a rocky 100ft cliff promontory between the Fife towns of Kirkcaldy and
Dysart stands the impressive double towered royal ruin of Ravenscraig
castle, planned by King James II of Scots (1437-1460) on land originally
held by the Ramsay family. On three sides it was protected by the sea,
while on the landward side there was a great dry ditch, now partly
infilled giving a false impression of the original defenses. The name
Ravenscraig appears to relate to the rock crag or craig where ravens
gathered hence 'Ravens-Craig' and as a name seems to pre-date the
construction of the castle.
Originally the two D-plan towers, one on the east side and one to the west
were linked by a machicolated battlement wall above the main entrance,
which was accessed by a simple wooden bridge. What is strange about this
design is the west tower is some three levels higher than the east tower,
which sat level with the machicolated battlement, although two of its
vaults were below the inner courtyard level. The courtyard behind the
towers was enclosed by a low wall since it was protected by the sea,
though an oblong tower house possibly a kitchen and storage area was
perched on the far south end of the court but this may have been a later
addition to the plan.
The present ruin dates almost entirely from the 1460/63 period which is
very surprising as in addition to its traditional arrow slit gun loops
of a 1450's style (for breach loading weapons), it has several
wide-mouthed oval gun ports for small muzzle loading cannon which should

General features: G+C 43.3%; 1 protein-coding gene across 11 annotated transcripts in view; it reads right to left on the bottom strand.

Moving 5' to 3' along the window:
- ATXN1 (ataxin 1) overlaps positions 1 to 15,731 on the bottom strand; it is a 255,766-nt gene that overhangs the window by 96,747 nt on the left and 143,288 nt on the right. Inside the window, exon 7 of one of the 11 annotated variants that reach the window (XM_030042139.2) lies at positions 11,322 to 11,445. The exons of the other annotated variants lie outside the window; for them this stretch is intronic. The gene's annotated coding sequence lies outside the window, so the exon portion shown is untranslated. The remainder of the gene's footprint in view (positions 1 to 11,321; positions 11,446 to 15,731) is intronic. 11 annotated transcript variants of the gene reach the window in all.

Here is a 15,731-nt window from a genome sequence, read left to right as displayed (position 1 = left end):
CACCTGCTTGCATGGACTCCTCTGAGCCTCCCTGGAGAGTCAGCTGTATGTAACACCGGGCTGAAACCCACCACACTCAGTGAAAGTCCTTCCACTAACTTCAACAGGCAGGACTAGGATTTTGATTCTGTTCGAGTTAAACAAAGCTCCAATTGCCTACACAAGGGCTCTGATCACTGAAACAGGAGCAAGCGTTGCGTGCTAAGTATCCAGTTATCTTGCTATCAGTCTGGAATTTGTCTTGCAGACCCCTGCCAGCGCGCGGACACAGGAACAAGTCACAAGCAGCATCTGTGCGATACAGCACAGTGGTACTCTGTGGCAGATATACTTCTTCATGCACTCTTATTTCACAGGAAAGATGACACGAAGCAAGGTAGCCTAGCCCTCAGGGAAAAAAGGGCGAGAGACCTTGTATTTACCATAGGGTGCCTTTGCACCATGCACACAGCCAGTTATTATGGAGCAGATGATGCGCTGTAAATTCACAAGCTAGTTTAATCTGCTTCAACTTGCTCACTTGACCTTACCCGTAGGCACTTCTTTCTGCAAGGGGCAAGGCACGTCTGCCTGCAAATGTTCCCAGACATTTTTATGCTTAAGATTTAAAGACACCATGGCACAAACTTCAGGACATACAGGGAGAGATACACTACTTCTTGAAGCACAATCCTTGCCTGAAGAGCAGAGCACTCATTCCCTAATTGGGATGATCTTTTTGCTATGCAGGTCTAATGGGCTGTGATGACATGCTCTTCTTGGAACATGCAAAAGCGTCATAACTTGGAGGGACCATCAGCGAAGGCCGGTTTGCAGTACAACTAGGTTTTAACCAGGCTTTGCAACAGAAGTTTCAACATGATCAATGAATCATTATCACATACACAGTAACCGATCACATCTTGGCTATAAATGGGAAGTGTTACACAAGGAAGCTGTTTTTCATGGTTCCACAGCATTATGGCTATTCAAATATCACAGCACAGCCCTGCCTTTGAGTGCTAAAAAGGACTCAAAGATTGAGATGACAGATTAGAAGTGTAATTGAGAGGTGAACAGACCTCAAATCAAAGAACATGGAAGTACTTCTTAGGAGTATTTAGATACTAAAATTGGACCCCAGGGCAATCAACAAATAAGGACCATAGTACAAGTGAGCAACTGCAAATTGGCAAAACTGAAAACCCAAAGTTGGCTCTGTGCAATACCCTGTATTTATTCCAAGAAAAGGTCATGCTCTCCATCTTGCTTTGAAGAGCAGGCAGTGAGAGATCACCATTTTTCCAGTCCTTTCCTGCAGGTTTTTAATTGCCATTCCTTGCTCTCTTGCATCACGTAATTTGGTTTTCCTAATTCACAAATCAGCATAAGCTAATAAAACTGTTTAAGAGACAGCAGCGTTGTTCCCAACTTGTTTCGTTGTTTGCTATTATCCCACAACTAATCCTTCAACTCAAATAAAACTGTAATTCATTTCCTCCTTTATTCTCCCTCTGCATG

technically be of a 1500's date,(examples of such gun ports are found at
in its outer spur work built between 1510/20). It is claimed that
Ravenscraig was one of the first castles in Scotland to be designed
specifically around the use of and defense against artillery. Certainly it
appears to have been highly advanced in its use of gunports and its tower
walls were almost 15ft thick, making them resistant to limited
The design origins of Ravenscraig appear to stem from King James II's
fascination with cannon.
fascination resulted in his own death in 1460 during the siege of
castle, when one of his own guns the 'Lion' exploded tearing his leg off
and wounding his ally George the 'Red' Douglas of Tantallon castle.
Douglas was well enough several days later to crown the next King, James
III of Scots (1460-1488) at Kelso Abbey.
Five months before his death King James II arranged for Walter Ramsay to
resign his lands in Fife including Ravenscraig to Queen Mary of Gueldres.
It appears that "the building operations, began at the very commencement
of Mary's widowhood," and "were carried out with great vigour under the
direction of Master David Boys as Master of Works." According to Queen
Mary's accounts Boys received some £600 towards the building work which
covered a wide range of items. Carts were bought for transporting the
stonework to Ravenscraig, even vast quantities of oats were stockpiled.
One report states "we have a large supply of oats from Fife for horses
transporting building stones to Ravenscraig." A boat was also hired "to
convey timber from Menteith to the works there." In 1461 fourteen great
timber joists were felled from the banks of the river Allan then
transported to Stirling at the cost of 7 shillings. Andrew Balfour then
received £2,10 shillings for cutting planning and transporting these joists
to Ravenscraig. After Mary’s death in 1463 work appears to have stopped
overnight with the upper levels of the towers incomplete.
1470 King James III bestowed Ravenscraig to William Sinclair (St
Clair),4th Earl of Orkney, in exchange for his castle in Kirkwall and "his
haill right to the Earldom of Orkney." It was the Sinclairs who added the
high crowstepped gabled roofs to the D-plan towers instead of completing
these towers as cannon platforms which was probably King James II's
original intention. During the 1650's Ravenscraig, like so many other
Scottish castles suffered some damage as Oliver Cromwell's army marched
north into the highlands of Scotland. By the 1800's the castle became used
as a quarry and was stripped to build cottages and walls locally.